Over a thousand workers at Kenana Sugar Company in Sudan are starting their second month on strike to demand basic trade union rights, increased wages to offset the spiralling cost of living, the removal of figures associated with the old regime from company management, and the reinstatement of 34 workers sacked for taking part in the uprising against dictator Omar el-Bashir last year. Other demands raised by the strikers include renovating the workers’ canteen, improvements to health services in the company town, and investment in education for workers’ children.
According to Sudan Labour Bulletin, an independent monthly publication based in Sudan documenting workers’ struggles, the strike is now the longest in Sudan’s history as an independent republic—and the longest ever since a railway workers strike in 1948.
Sudan Labour Bulletin states that an “Empowerment Removal Committee” has been formed by the government “with the declared goal of dismantling al-Bashir’s regime, but in effect has been seizing what al-Bashir and his cronies owned and further consolidating the monopolies of the junta that rose to power after ousting the former military dictator.”
Kenana Sugar is one of the largest producers of white sugar in Africa. The company employs around 6,000 people and processes 400,000 tons of sugar a year, alongside 65 million liters of ethanol and 80,000 tons of animal fodder. The company has major export markets in the Middle East and further afield, and counts the government of Saudi Arabia and Public Investment Authority of Kuwait as well as the government of Sudan among its major investors.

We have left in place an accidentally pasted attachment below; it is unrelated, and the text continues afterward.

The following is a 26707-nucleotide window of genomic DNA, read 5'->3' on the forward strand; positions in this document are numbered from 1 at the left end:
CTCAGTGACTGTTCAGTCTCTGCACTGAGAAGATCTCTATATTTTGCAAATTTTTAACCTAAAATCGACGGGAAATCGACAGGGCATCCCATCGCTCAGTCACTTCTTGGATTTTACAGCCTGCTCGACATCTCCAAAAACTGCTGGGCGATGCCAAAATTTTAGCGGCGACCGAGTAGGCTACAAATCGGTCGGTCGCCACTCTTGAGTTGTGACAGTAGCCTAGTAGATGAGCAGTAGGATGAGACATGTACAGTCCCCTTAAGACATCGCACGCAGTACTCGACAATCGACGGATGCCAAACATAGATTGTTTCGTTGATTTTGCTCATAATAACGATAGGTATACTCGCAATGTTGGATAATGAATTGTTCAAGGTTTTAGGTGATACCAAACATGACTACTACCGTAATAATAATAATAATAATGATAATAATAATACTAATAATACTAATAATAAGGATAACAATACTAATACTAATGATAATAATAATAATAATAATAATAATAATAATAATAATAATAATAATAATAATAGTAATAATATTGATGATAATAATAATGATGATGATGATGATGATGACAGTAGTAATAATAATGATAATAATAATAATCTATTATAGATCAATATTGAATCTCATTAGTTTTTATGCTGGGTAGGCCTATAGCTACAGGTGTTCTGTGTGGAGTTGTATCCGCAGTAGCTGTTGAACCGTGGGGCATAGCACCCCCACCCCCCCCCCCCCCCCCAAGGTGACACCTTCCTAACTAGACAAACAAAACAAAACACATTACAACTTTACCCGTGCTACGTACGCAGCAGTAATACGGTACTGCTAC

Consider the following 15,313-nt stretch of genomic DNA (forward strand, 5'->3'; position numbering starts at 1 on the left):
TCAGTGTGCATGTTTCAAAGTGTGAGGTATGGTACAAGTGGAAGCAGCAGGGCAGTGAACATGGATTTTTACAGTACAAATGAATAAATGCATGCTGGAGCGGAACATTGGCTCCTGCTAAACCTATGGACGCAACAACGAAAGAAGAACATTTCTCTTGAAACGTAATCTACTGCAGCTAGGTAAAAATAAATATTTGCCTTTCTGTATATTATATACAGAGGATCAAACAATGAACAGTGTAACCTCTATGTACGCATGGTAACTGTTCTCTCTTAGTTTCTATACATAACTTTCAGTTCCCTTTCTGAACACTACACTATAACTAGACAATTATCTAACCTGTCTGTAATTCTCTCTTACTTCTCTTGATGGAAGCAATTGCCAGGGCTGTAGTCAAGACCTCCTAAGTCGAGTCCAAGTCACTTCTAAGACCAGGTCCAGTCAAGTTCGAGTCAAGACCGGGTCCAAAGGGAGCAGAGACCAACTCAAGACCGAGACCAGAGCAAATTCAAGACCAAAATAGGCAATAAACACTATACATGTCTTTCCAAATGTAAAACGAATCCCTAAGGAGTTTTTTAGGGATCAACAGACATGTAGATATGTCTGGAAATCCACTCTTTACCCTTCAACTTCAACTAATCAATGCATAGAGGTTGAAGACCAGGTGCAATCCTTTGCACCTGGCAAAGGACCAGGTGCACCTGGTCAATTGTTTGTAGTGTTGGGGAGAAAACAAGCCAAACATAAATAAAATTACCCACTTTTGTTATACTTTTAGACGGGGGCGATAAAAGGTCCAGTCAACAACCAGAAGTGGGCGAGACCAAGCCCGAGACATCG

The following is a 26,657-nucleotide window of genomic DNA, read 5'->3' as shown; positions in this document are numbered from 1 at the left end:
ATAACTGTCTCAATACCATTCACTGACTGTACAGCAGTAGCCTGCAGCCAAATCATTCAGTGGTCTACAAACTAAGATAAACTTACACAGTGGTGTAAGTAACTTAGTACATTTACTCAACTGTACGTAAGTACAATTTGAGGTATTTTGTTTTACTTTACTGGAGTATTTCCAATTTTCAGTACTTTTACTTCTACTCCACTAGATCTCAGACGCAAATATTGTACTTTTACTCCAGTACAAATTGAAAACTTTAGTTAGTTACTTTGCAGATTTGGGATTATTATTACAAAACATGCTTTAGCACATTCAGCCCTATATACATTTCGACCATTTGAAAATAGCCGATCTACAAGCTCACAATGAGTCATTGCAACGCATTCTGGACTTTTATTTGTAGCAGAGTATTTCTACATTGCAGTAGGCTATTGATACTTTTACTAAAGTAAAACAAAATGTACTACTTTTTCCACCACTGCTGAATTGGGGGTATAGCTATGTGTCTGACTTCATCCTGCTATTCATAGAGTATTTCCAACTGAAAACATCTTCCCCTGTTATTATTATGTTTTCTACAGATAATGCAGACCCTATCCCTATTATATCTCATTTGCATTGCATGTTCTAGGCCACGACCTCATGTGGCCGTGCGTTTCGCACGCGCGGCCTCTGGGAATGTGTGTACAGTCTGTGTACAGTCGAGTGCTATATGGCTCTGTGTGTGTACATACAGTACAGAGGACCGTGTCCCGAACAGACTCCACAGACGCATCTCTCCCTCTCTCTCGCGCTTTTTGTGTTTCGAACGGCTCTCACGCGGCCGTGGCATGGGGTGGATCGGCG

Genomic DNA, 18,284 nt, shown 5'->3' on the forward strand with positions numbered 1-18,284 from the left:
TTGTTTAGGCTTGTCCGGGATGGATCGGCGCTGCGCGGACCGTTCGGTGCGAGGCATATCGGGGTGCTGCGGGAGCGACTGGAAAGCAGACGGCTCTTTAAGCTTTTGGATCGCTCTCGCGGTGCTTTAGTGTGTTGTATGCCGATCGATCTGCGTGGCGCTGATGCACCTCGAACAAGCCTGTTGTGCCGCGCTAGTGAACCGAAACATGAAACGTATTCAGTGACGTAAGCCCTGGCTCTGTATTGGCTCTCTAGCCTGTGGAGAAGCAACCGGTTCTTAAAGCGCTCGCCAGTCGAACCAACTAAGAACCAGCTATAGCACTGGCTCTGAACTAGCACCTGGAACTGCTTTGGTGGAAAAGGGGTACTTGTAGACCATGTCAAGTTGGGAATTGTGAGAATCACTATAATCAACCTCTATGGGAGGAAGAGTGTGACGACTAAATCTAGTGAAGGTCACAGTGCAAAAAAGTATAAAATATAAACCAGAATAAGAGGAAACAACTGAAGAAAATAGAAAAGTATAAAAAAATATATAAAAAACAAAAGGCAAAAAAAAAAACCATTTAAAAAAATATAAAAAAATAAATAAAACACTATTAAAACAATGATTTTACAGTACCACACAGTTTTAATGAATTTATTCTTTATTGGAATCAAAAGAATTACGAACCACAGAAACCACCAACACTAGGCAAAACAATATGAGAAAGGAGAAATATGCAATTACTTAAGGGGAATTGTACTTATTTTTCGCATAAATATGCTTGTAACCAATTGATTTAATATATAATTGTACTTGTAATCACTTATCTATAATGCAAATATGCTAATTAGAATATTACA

“The significance of the Kenana Sugar factory workers’ strike lies in the fact that it mirrors the struggle of the Sudanese people at large in their fight against multinational capital for self-determination,” Sudan Labour Bulletin told the Middle East & North Africa Solidarity Network. “It also demonstrates how the government colludes with its Gulf allies/patrons in oppressing and exploiting the population.”
Sudanese activists say that solidarity is urgently needed, warning that “the government may be contemplating the option of breaking up the workers’ strike by the force of arms.”
Condensed from MENA Solidarity Network, Sept. 22
Photo via MENA Solidarity Network